The past year has been quite challenging for the immigration community in the United States. In fact, many issues date back to Covid and before then. The goal of this article is to discuss the present state and future of the EB-5 Regional Center Program in the US (the “RC Program”). The RC Program is back. However, to understand where we are, it is important to know the history which frames our present and future.

In June 2015, Senators Grassley and Leahy introduced legislation that would forever change the trajectory of EB-5. The legislation – we were told – was intended to reform and improve the program. It was a reaction to the Jay Peak scandal and Grassley’s professed desires to see (1) actual direct job creation and (2) money flow to rural projects. Unfortunately, reactionary legislation can sometimes hurt those it was intended to protect with unintended consequences. It also pitted the industry against one another. Factions grew – IIUSA, Rural Alliance, and the EB-5 Investment Coalition (“EB-5IC”).

Laura Reiff and I formed EB-5IC in response to the desire to provide a more stable regional center program that protected those it was intended to without accidentally harming them. Since 2015, we have co-labored with many in the industry. It was never the desire to have conflicts, but with competing interests there are conflicts. That all being said, EB-5IC was able to stop that initial legislation with the help of Senators and House Representatives that agreed that the legislation was overreaching.

At the same time, USCIS proposed new regulations, and in November 2019, the USCIS implemented the regulations changing TEA amounts and definitions. EB-5IC thought the regulations were unfair and filed suit to have those regulations ruled invalid. We won! Then, EB-5IC tried to strike a deal for the RC Program in June 2021. It was unable to be done. So, the program, allegedly, lapsed (I would note that in the most recent Behring Regional Center (“BRC”) case USCIS said it did not lapse). We tirelessly advocated for the program with Majority Leader Schumer’s office and House Judiciary Chair Nadler’s office. In the late hours of March 6, 2022, a deal was struck which included protection from expiring legislation (“grandfathering”) which we insisted upon. At no point did Majority Leader Schumer intend to start a new program with the legislation. Indeed, Senators Schumer, Graham, Cornyn and Chairman Nadler all sent USCIS a joint letter stating that it was never their intent for the existing regional center program to be extinguished. But, for some reason, USCIS thought the legislation did which brings us to this suit.

Laura and I spoke and agreed we had to immediately challenge this interpretation. We reached out to BRC, and BRC agreed to act as Plaintiff again. Judge Vince Chhabria was assigned the case and issued a preliminary injunction. As of the date of this article, the case is settled, and the RC Program is back! Moving forward, the question is what can we expect?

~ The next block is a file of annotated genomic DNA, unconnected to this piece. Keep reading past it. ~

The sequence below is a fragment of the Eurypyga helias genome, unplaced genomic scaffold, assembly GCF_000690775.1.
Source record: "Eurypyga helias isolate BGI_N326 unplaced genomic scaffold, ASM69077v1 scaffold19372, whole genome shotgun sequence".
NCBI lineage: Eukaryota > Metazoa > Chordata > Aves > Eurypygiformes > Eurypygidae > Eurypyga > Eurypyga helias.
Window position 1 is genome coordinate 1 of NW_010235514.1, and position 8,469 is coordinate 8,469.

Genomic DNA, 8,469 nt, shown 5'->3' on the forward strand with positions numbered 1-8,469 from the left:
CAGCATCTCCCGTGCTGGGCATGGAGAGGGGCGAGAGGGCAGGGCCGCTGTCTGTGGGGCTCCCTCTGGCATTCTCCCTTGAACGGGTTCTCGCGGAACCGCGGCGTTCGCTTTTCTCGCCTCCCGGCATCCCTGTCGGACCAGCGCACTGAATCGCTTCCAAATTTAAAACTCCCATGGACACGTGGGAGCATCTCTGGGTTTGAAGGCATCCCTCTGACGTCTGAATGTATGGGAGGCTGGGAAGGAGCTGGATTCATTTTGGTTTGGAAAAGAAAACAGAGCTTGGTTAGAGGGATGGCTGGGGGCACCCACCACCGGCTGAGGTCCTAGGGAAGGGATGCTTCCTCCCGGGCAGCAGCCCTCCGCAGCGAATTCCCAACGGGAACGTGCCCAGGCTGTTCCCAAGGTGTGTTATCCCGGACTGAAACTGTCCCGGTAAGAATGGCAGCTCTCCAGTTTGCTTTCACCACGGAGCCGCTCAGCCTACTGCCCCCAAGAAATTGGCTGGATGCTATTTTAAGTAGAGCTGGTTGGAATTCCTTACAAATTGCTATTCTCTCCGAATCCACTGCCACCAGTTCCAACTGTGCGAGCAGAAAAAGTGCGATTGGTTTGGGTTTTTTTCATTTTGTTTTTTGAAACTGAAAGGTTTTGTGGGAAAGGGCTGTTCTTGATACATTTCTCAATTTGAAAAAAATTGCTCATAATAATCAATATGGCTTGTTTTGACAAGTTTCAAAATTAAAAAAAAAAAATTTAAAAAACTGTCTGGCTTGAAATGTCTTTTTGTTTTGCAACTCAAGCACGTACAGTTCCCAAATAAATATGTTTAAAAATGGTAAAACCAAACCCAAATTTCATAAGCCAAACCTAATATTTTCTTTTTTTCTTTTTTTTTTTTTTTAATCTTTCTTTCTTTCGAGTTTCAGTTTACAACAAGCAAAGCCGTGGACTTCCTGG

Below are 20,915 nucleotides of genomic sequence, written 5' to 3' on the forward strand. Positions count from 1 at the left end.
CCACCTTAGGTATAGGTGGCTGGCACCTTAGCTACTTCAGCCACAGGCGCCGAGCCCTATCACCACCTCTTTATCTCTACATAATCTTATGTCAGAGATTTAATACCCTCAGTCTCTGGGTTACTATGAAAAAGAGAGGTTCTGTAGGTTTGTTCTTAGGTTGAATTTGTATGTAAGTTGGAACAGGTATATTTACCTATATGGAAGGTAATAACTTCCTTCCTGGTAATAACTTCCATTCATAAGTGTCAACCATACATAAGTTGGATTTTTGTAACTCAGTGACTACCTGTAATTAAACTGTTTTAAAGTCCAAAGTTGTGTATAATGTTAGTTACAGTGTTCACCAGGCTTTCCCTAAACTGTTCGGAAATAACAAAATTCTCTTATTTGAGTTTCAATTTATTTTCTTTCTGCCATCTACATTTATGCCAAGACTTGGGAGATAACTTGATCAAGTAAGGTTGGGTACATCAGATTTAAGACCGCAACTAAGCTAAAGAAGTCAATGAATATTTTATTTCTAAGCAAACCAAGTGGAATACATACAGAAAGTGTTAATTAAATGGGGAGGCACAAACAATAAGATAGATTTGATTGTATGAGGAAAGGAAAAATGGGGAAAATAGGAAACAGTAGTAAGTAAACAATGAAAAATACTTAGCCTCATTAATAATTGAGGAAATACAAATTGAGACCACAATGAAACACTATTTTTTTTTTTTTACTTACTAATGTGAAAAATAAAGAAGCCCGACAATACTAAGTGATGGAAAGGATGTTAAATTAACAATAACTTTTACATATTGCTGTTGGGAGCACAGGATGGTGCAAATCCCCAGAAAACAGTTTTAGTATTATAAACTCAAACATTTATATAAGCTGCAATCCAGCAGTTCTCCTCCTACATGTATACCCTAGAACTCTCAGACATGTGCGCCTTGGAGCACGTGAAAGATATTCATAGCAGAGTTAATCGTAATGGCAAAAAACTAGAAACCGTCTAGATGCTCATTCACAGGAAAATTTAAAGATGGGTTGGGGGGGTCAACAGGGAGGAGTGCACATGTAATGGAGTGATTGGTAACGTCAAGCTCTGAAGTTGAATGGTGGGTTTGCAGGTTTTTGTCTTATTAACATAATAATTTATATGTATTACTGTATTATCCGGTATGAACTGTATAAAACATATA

For starters, I suspect you will see more rural projects because of the reserved visas – 20% of the total each year. That being said, it does not mean that rural projects are necessarily going to really provide any advantage to any investor in 2022 or 2023. Perhaps, the reserved visas will help China in 2023. But, before then both rural projects and urban HUA projects should not provide any tangible benefit for China[1] or any other countries. There is no doubt that some rural projects will use this as a marketing trick. Do not be fooled. The real issue here goes back to investment in a safe project that maximizes the probability of permanent green card issuance and repayment of capital. These are always project specific issues that investors need to carefully analyze.

The EB-5 process begins with an I-526E. There are two parts to the I-526E review – investor related issues and project compliance. Apart from investor related issues, it is critical to ensure that the project will be EB-5 compliant. Under the new law, all projects must file an I-956F for business plan review prior to the investor filing[2]. Assuming the I-956F has been filed (and not yet approved), it is critical that the investor have his attorney review the project for EB-5 compliance.  This would include whether the business plan is realistic, if the economic report accurate, and whether there are any impermissible EB-5 arrangements. It is very critical that experts in the space advise on these issues if the project is not approved. Once the experts agree that it is a compliant project, the next question is to analyze whether the project will be completed because this will impact your I-829 petition and capital repayment. This should all be reviewed prior to investing in the project.




[1] The law also grants priority processing to rural. But, that is not an expedite. Thus, the perceived benefit may be small.

[2] It is important to note that there are few projects that have an exemplar approved prior to the new law. USCIS has agreed to give deference to the approval except for the new requirements under the new law. This means that it is possible to invest in an already approved business plan as of the date of this article.